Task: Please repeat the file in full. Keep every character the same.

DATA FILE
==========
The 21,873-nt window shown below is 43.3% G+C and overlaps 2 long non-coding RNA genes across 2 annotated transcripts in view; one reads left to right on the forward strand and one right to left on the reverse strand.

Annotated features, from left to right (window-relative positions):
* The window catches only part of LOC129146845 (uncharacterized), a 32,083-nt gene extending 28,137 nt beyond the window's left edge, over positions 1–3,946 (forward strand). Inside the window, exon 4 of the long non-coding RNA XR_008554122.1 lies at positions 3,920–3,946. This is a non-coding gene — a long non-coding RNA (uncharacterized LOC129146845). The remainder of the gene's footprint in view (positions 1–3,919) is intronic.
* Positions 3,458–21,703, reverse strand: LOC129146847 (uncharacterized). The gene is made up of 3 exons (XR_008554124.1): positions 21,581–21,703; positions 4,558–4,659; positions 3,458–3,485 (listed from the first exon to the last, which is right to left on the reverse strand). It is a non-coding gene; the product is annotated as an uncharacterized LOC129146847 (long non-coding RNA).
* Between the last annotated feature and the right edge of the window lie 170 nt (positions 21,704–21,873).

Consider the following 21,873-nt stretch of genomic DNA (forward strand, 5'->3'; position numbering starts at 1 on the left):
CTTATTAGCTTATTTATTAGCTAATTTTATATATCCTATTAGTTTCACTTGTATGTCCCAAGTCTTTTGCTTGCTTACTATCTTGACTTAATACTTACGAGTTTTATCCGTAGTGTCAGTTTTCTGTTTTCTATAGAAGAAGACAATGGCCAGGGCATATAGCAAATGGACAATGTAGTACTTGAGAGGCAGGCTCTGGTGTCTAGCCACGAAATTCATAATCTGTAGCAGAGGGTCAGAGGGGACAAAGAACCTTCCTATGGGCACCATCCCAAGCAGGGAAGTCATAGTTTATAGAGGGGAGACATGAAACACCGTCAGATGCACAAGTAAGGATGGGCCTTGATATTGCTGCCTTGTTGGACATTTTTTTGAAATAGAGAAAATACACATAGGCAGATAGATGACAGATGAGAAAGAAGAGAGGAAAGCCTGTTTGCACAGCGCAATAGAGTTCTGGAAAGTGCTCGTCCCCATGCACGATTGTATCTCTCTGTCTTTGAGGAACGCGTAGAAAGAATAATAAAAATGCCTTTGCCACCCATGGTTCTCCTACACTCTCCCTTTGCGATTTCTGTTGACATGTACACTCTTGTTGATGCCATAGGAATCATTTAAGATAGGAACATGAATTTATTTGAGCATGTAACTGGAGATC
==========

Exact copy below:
The 21,873-nt window shown below is 43.3% G+C and overlaps 2 long non-coding RNA genes across 2 annotated transcripts in view; one reads left to right on the forward strand and one right to left on the reverse strand.

Annotated features, from left to right (window-relative positions):
* The window catches only part of LOC129146845 (uncharacterized), a 32,083-nt gene extending 28,137 nt beyond the window's left edge, over positions 1–3,946 (forward strand). Inside the window, exon 4 of the long non-coding RNA XR_008554122.1 lies at positions 3,920–3,946. This is a non-coding gene — a long non-coding RNA (uncharacterized LOC129146845). The remainder of the gene's footprint in view (positions 1–3,919) is intronic.
* Positions 3,458–21,703, reverse strand: LOC129146847 (uncharacterized). The gene is made up of 3 exons (XR_008554124.1): positions 21,581–21,703; positions 4,558–4,659; positions 3,458–3,485 (listed from the first exon to the last, which is right to left on the reverse strand). It is a non-coding gene; the product is annotated as an uncharacterized LOC129146847 (long non-coding RNA).
* Between the last annotated feature and the right edge of the window lie 170 nt (positions 21,704–21,873).

Consider the following 21,873-nt stretch of genomic DNA (forward strand, 5'->3'; position numbering starts at 1 on the left):
CTTATTAGCTTATTTATTAGCTAATTTTATATATCCTATTAGTTTCACTTGTATGTCCCAAGTCTTTTGCTTGCTTACTATCTTGACTTAATACTTACGAGTTTTATCCGTAGTGTCAGTTTTCTGTTTTCTATAGAAGAAGACAATGGCCAGGGCATATAGCAAATGGACAATGTAGTACTTGAGAGGCAGGCTCTGGTGTCTAGCCACGAAATTCATAATCTGTAGCAGAGGGTCAGAGGGGACAAAGAACCTTCCTATGGGCACCATCCCAAGCAGGGAAGTCATAGTTTATAGAGGGGAGACATGAAACACCGTCAGATGCACAAGTAAGGATGGGCCTTGATATTGCTGCCTTGTTGGACATTTTTTTGAAATAGAGAAAATACACATAGGCAGATAGATGACAGATGAGAAAGAAGAGAGGAAAGCCTGTTTGCACAGCGCAATAGAGTTCTGGAAAGTGCTCGTCCCCATGCACGATTGTATCTCTCTGTCTTTGAGGAACGCGTAGAAAGAATAATAAAAATGCCTTTGCCACCCATGGTTCTCCTACACTCTCCCTTTGCGATTTCTGTTGACATGTACACTCTTGTTGATGCCATAGGAATCATTTAAGATAGGAACATGAATTTATTTGAGCATGTAACTGGAGATC